MINNEAPOLIS (WCCO/AP) — A referee in Hennepin County District Court has found that Minnesota’s Defense of Marriage Act does not deny same-sex partners the right to inherit each other’s assets.
James Morrison and Thomas Proehl of Minneapolis lived together for 25 years and got married four years ago in California, where same-sex marriage is legal.READ MORE: Wild And Timberwolves Win Big Saturday, United Ties
But Proehl died of a heart attack last year, leaving behind some $250,000 in assets. Under Minnesota’s Defense of Marriage Act, or DOMA, that money would go to his parents, not his partner.
But this week, a Hennepin County referee has ruled in favor of the partner.
William Mitchell Attorney Eileen Scallen says the ruling could carry weight for others in same-sex relationships.READ MORE: Family Mourns 'Loving' And 'Gentle' St. Paul Man After Fatal Hit-And-Run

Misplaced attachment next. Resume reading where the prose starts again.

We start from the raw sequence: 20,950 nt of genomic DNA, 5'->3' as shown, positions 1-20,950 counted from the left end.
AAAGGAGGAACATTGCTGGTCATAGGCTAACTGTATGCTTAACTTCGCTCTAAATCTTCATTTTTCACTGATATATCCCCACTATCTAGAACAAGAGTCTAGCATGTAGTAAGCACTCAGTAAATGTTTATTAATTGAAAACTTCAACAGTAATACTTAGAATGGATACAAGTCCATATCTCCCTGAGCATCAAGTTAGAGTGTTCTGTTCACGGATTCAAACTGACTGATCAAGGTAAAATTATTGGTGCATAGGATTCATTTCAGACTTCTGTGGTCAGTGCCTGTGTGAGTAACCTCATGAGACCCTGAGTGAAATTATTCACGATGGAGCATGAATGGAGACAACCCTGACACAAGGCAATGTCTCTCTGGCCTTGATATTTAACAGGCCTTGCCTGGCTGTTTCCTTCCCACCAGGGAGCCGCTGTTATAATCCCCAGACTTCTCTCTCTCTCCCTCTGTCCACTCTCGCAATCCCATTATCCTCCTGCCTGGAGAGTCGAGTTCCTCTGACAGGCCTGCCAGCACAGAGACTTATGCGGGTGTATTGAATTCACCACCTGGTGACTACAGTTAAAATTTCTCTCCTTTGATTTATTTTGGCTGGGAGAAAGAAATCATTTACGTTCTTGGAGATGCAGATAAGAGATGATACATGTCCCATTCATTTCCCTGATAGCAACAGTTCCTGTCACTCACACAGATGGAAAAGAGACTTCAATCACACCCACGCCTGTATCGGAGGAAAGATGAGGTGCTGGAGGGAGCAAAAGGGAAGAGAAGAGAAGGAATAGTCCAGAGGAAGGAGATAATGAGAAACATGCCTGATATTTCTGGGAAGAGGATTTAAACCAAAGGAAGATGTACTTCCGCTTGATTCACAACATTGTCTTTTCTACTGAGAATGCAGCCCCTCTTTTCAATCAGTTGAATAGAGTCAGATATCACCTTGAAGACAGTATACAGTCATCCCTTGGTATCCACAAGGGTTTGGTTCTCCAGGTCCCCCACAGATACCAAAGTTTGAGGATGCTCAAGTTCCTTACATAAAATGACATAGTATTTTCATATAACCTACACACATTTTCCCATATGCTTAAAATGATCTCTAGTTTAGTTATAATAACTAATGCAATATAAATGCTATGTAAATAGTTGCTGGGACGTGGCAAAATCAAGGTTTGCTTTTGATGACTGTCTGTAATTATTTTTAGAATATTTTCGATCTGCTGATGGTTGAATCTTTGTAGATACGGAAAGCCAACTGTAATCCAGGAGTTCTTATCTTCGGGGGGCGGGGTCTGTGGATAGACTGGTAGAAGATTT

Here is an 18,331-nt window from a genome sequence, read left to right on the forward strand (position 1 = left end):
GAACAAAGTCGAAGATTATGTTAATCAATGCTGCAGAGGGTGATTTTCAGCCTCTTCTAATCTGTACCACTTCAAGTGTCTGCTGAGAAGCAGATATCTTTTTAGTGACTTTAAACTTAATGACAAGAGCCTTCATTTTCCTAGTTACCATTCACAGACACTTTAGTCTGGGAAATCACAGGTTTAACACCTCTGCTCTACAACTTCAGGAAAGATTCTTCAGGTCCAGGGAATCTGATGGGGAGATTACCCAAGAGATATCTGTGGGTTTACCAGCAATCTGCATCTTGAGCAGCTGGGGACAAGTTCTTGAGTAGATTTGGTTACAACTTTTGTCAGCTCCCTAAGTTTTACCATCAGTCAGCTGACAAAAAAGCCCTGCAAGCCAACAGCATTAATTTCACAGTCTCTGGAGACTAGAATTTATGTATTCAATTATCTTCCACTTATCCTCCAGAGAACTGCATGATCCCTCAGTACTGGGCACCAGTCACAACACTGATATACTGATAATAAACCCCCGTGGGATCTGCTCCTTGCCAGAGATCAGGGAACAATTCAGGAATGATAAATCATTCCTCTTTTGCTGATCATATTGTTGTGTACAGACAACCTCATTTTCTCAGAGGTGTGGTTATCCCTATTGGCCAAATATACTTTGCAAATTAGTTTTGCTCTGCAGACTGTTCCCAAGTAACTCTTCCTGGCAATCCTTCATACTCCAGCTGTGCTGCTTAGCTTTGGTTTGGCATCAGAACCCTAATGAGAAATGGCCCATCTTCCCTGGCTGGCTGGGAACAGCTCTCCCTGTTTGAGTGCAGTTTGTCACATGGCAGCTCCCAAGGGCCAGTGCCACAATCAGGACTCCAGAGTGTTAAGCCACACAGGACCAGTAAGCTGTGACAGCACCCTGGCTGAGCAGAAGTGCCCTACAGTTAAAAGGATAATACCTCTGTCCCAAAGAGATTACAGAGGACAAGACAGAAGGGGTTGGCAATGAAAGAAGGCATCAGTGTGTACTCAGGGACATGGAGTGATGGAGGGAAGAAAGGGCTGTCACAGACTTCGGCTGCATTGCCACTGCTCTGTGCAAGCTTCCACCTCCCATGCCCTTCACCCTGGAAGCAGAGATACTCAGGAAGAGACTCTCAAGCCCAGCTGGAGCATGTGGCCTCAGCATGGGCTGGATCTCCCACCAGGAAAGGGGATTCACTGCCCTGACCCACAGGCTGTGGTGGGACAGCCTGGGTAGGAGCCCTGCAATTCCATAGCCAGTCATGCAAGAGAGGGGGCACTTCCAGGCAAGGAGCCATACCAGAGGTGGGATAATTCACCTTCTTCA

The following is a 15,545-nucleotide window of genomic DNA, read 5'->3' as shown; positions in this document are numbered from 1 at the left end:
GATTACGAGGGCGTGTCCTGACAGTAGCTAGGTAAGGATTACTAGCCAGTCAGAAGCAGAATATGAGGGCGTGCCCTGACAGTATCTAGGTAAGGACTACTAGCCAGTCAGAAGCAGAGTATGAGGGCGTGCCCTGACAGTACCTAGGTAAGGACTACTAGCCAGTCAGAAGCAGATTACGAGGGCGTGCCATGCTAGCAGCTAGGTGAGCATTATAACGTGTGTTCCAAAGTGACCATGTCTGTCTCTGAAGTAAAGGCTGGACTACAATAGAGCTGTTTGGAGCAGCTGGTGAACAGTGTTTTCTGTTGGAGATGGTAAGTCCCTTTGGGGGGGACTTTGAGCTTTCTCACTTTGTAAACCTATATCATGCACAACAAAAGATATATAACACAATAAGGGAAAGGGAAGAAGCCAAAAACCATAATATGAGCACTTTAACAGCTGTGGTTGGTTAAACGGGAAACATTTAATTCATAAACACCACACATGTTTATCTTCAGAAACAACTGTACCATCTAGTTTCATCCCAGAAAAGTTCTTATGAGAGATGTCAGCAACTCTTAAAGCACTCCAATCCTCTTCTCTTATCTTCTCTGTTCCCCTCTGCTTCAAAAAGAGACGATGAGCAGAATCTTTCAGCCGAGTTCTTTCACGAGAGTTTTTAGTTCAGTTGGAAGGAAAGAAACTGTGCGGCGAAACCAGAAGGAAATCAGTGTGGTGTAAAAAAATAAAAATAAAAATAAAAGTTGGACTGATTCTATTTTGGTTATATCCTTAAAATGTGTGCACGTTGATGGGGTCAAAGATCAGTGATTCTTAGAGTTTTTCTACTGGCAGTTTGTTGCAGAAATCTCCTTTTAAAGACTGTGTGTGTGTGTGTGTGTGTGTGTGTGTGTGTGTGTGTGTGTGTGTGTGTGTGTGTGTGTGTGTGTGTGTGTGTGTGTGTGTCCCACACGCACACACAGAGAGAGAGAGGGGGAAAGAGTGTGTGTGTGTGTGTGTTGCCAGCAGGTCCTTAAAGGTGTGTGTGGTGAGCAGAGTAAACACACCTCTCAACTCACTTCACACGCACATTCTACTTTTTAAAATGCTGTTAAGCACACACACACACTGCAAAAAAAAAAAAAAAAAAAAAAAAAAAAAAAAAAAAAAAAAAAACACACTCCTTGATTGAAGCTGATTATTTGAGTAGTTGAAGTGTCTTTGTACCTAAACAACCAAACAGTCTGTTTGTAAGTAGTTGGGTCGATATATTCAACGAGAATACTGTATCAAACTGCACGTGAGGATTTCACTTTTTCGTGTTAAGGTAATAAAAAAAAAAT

“Maybe not legal weight but it will have a clear weight in showing how harmful these DOMA laws can be,” said Scallen.
It’s the first such ruling to find that Minnesota’s 1997 law does not deny the “benefits of marriage” to same sex couples.
Minnesota for Marriage spokesperson Chuck Darrell said the ruling does not affect the proposed constitutional amendment to ban same-sex marriage in Minnesota, because he said there is nothing in the marriage amendment that would prevent same-sex couples from having inheritance rights.MORE NEWS: Minnesota Gophers Beat Maryland 34-16
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